|Posted by Katie Godfrey on September 1, 2014 at 8:30 AM|
Last week I was surprised to notice that it’d been a week between blogs, but here I am again and things still haven’t slowed down enough here to write one. Time is really racing by now – I’ll be home in two weeks. We said goodbye to two of our housemates this afternoon, Gemma and Ryan, who have been here for a month. Mzungu House is going to be a lot quieter, less Scottish and much less accident prone without you! We’ve had some really good times together away from the building site and their placement, including Hell’s Gate, Lake Nakuru and karaoke (really good and really tuneless times). Less great but no less funny was Gemma dislocating her knee while boarding a matatu in the main stage in town, and then going to hospital in the matatu (with all its passengers) and having her knee relocated before she could get off. Please try to get home in one piece!
It’s exactly two weeks today since we began digging foundations for the classrooms and today we added the roof. Since last Saturday, when the walls were completed, the masons have added the verandah, the rental (reinforced concrete wall supports), the central pillar, the walls and doors and plastered the supporting pillars and walls. The plastering on the walls is a particular source of pride as the mason’s son has come up with a particularly creative way of doing it. Usually, outdoor plastering refers to throwing plaster on the concrete joining the huge bricks together before smoothing it and then scraping the edges away to give the appearance of nice, square bricks. Instead of nice smooth bricks, Davey has used a bucket lid and a fork with the inner prongs removed to create a swirly pattern between the bricks, which has then been painted black. They and John decided on this to mark out the classrooms-cum-hall as something a bit special, compared to the other classrooms, as this swirly pattern isn’t something I’ve ever seen before in Kenya. What with the black swirls, the red pillars, yellow windows and green doors this building is going to be extremely colourful, which is just what the kids and teachers want!
All that is left to do now is to finish nailing the iron sheets down to the roof, fit the window panes, paint the doors and windows and to plaster and paint the inner walls, floor and the blackboard. We also need to finish off the verandah, which runs around the interior of what is now a new block of classrooms and helps to keep them clean and dust-free. In a few weeks, once everything has dried out properly, the folding partition and ceiling boards will be added but if we do this in the time I’m here, the building will still be damp and they will rot. It’s a shame as I’d love to see it all completely finished but unfortunately real life calls… We expect to be completely through by Friday next week. School opens again for the final term on Monday so although the final week of construction is typically quieter as it requires less labour, the addition of hundreds of curious pupils will make it pretty busy!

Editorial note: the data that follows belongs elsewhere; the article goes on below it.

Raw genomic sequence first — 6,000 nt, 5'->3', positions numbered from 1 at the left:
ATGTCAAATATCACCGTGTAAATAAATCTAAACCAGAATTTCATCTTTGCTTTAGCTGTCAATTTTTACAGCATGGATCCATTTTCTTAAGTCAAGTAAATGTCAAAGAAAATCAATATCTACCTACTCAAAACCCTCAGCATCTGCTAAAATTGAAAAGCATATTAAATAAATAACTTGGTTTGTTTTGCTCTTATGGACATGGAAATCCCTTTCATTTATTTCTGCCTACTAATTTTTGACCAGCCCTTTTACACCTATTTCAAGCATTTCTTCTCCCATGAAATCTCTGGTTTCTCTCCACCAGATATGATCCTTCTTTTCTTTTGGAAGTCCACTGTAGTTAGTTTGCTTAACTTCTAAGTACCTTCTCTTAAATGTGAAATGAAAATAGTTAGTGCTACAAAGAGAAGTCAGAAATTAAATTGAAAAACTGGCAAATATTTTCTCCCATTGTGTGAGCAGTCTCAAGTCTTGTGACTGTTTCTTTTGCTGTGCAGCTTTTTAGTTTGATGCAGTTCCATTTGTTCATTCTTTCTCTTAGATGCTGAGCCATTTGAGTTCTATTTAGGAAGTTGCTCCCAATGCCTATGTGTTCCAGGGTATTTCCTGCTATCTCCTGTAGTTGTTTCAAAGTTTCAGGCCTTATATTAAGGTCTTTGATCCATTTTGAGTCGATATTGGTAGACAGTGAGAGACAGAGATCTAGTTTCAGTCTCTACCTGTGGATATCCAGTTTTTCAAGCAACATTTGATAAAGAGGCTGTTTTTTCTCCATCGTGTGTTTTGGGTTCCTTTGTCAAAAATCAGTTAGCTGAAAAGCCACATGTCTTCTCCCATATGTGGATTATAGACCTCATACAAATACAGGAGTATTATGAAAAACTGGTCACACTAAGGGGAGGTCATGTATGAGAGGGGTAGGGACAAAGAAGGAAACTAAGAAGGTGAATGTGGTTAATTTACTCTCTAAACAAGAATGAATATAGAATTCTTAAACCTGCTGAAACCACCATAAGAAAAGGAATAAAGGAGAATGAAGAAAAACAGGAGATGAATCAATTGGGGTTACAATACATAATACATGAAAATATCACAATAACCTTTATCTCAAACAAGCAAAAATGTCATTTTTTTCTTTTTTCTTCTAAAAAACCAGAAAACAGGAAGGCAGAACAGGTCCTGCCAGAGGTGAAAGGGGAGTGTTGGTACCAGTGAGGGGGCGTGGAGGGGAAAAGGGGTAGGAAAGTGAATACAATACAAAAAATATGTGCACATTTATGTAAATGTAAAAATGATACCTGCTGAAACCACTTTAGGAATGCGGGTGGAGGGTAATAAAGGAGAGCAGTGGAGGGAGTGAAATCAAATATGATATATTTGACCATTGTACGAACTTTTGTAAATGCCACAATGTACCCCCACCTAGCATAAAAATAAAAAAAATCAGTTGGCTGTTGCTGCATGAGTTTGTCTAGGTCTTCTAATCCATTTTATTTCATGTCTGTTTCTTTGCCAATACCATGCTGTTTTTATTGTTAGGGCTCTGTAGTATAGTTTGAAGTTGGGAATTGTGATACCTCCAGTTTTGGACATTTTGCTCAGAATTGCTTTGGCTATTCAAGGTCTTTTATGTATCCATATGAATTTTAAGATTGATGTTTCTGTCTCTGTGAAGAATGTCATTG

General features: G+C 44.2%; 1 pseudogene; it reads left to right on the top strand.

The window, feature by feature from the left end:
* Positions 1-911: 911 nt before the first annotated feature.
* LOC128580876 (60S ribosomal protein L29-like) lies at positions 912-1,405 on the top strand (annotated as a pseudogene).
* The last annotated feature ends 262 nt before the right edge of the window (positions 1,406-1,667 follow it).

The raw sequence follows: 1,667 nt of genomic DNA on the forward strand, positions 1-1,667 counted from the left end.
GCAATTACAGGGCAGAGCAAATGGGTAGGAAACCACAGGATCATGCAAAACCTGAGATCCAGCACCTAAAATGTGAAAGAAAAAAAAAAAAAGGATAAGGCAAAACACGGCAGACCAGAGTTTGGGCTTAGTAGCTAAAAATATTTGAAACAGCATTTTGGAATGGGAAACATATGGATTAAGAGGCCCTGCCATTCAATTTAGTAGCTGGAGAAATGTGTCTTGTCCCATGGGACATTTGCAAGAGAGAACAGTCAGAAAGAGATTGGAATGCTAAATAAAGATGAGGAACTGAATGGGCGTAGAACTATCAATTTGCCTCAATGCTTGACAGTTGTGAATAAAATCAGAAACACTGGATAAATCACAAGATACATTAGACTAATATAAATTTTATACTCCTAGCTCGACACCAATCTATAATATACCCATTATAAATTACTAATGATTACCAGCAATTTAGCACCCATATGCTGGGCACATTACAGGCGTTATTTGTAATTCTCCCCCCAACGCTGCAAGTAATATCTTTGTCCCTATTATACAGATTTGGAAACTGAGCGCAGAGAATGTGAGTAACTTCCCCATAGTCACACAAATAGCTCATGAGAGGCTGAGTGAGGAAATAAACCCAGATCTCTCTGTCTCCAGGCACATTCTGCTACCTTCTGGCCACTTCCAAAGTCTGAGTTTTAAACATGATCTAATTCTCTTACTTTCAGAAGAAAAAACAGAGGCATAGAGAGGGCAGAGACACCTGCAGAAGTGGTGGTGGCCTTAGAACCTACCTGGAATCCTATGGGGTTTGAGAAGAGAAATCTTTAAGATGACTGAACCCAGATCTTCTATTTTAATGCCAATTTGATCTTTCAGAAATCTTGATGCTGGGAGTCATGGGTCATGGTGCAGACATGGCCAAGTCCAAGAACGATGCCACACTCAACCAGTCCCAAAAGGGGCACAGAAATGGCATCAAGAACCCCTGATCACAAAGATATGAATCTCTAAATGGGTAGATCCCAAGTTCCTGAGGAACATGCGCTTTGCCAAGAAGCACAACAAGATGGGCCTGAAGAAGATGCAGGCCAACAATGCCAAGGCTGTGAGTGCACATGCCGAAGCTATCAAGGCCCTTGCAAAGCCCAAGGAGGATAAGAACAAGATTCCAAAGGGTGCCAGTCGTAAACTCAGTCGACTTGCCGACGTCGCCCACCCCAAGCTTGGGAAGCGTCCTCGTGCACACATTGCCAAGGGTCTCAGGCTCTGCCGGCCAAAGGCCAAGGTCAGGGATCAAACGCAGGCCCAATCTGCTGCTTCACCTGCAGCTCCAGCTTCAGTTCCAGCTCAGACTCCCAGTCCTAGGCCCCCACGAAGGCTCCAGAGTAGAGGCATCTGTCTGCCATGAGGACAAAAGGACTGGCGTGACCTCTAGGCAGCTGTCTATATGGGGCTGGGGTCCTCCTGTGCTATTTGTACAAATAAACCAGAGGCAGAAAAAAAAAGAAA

We’re also in the rather nice position of having a considerable amount of change left over from the funds raised and the estimated budget, as once again it’s all cost less than anticipated. It was lovely to be able to tell John this today and to ask him to think about what to spend it on. As it was donated to build classrooms, which are a permanent structure which will eventually serve every pupil in the school, that is the only guideline I’ve given him (as opposed to using it for fee sponsorship for graduating pupils, for example). I think that installing a higher capacity water collection and storage system is quite likely (as there are now more buildings to collect rainwater from!) or adding proper floors to the older classrooms to try and reduce the dust and/or mud in these.
Here in Nakuru there’s something of a buzz settling on the town, as there’s a huge rugby tournament coming to town this weekend. I can’t wait – I love rugby and it’s so much fun to watch it in Kenya. It’s something I associate with cold drizzle in Britain so the idea of watching it in the sun with a cold drink is very appealing indeed.